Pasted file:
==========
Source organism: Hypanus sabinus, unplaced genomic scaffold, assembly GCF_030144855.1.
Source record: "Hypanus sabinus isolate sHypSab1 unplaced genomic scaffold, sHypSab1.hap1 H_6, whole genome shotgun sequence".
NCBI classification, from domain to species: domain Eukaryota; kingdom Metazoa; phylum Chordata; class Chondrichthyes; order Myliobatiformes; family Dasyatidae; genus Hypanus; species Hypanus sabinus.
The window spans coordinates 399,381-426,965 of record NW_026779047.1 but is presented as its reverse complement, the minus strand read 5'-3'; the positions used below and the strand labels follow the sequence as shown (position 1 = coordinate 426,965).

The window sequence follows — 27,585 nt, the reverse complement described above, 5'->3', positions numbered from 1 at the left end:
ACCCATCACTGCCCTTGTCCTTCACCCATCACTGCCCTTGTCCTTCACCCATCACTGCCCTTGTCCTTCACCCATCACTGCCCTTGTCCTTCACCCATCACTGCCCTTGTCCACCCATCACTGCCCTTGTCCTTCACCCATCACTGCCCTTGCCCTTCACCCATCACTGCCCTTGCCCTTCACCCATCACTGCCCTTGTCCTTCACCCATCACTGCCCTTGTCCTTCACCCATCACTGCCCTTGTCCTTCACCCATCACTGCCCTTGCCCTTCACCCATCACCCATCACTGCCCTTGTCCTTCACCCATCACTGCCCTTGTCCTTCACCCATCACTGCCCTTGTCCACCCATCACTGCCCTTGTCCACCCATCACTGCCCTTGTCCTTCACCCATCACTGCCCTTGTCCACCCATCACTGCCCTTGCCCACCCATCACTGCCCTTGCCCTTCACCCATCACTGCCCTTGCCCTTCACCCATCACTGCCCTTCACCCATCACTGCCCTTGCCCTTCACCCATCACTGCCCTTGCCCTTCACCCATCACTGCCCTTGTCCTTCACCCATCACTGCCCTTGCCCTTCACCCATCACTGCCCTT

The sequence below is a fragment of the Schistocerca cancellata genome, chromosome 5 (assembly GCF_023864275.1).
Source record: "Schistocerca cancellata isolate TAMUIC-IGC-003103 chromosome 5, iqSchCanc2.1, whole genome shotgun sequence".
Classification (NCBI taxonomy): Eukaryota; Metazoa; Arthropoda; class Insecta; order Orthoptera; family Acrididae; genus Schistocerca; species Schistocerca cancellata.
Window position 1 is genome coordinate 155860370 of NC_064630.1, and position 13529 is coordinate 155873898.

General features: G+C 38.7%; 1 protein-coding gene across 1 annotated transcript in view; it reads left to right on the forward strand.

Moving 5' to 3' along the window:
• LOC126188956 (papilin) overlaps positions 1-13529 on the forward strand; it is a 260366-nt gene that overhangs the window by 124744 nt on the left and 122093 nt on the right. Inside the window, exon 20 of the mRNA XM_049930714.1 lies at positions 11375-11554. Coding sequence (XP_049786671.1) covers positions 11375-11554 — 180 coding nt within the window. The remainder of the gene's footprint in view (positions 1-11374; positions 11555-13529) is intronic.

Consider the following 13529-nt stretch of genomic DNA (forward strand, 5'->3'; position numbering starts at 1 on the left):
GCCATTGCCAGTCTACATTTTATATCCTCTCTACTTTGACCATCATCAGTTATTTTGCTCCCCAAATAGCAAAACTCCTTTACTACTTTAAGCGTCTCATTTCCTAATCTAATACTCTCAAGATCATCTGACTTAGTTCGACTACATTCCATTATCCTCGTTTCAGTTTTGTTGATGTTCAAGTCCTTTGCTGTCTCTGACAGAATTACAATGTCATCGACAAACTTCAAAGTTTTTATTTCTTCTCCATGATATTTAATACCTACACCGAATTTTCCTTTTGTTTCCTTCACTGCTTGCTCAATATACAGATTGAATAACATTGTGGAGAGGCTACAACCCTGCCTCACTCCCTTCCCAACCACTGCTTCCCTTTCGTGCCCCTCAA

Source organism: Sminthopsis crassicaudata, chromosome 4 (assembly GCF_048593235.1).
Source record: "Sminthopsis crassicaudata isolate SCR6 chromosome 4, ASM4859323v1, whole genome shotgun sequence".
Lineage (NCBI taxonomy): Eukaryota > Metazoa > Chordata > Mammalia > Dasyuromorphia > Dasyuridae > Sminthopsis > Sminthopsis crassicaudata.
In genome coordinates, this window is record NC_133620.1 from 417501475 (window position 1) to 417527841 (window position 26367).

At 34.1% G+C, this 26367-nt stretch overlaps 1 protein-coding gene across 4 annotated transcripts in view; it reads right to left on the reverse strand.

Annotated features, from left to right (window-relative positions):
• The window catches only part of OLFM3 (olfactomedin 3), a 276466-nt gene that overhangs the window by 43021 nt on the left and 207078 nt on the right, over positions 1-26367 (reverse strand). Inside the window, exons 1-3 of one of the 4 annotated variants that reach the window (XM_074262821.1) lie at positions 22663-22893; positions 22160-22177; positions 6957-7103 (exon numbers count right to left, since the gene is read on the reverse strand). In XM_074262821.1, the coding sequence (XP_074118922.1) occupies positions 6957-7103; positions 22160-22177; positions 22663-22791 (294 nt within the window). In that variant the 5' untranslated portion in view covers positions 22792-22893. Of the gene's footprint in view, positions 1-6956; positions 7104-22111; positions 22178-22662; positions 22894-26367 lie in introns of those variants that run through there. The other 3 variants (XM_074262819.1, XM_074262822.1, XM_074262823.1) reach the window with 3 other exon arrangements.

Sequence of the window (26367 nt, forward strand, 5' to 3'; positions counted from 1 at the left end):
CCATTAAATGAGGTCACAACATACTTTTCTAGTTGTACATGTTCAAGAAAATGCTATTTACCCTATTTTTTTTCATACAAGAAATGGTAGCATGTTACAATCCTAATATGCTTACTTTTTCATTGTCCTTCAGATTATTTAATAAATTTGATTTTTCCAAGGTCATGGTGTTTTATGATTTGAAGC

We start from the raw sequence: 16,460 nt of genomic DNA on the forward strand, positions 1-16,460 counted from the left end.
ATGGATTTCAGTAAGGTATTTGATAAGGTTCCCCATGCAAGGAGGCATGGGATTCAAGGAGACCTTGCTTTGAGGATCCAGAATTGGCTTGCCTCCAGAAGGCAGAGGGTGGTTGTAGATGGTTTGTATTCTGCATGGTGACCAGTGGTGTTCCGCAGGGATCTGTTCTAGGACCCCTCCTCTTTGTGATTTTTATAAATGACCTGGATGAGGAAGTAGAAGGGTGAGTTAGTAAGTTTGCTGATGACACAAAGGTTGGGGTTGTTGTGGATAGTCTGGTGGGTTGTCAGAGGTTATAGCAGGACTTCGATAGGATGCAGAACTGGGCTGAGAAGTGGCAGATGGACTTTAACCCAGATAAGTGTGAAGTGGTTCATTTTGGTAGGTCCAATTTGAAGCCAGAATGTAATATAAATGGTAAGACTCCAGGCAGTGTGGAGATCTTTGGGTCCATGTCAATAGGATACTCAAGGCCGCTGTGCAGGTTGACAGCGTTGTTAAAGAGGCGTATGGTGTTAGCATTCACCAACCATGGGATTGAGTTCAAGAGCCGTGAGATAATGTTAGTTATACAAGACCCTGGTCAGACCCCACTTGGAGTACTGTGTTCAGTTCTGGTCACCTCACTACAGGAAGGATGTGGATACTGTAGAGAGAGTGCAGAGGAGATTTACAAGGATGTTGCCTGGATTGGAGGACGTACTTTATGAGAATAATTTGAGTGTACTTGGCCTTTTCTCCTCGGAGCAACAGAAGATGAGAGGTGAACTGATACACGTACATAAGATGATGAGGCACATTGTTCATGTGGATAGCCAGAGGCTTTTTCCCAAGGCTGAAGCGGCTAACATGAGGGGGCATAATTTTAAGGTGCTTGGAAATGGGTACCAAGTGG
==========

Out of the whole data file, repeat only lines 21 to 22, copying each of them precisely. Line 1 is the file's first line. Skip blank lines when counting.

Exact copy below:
Annotated features, from left to right (window-relative positions):
• The window catches only part of OLFM3 (olfactomedin 3), a 276466-nt gene that overhangs the window by 43021 nt on the left and 207078 nt on the right, over positions 1-26367 (reverse strand). Inside the window, exons 1-3 of one of the 4 annotated variants that reach the window (XM_074262821.1) lie at positions 22663-22893; positions 22160-22177; positions 6957-7103 (exon numbers count right to left, since the gene is read on the reverse strand). In XM_074262821.1, the coding sequence (XP_074118922.1) occupies positions 6957-7103; positions 22160-22177; positions 22663-22791 (294 nt within the window). In that variant the 5' untranslated portion in view covers positions 22792-22893. Of the gene's footprint in view, positions 1-6956; positions 7104-22111; positions 22178-22662; positions 22894-26367 lie in introns of those variants that run through there. The other 3 variants (XM_074262819.1, XM_074262822.1, XM_074262823.1) reach the window with 3 other exon arrangements.